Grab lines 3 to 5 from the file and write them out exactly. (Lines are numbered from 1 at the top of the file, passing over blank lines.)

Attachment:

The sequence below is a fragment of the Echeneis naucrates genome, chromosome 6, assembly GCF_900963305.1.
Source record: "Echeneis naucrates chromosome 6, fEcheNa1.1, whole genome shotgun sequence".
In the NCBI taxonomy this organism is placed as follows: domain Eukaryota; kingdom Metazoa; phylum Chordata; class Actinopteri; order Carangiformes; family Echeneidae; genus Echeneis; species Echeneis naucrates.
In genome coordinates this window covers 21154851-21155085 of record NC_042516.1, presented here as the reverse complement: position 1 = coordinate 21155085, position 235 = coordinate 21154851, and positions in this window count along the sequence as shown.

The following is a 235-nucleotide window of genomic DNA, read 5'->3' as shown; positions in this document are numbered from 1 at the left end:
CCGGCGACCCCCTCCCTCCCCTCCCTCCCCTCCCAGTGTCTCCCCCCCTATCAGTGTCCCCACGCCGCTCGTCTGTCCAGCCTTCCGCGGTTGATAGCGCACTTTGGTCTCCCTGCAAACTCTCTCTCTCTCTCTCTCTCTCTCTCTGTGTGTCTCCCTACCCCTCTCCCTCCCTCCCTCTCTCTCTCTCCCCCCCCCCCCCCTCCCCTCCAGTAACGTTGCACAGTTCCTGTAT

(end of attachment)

In the NCBI taxonomy this organism is placed as follows: domain Eukaryota; kingdom Metazoa; phylum Chordata; class Actinopteri; order Carangiformes; family Echeneidae; genus Echeneis; species Echeneis naucrates.
In genome coordinates this window covers 21154851-21155085 of record NC_042516.1, presented here as the reverse complement: position 1 = coordinate 21155085, position 235 = coordinate 21154851, and positions in this window count along the sequence as shown.

The following is a 235-nucleotide window of genomic DNA, read 5'->3' as shown; positions in this document are numbered from 1 at the left end: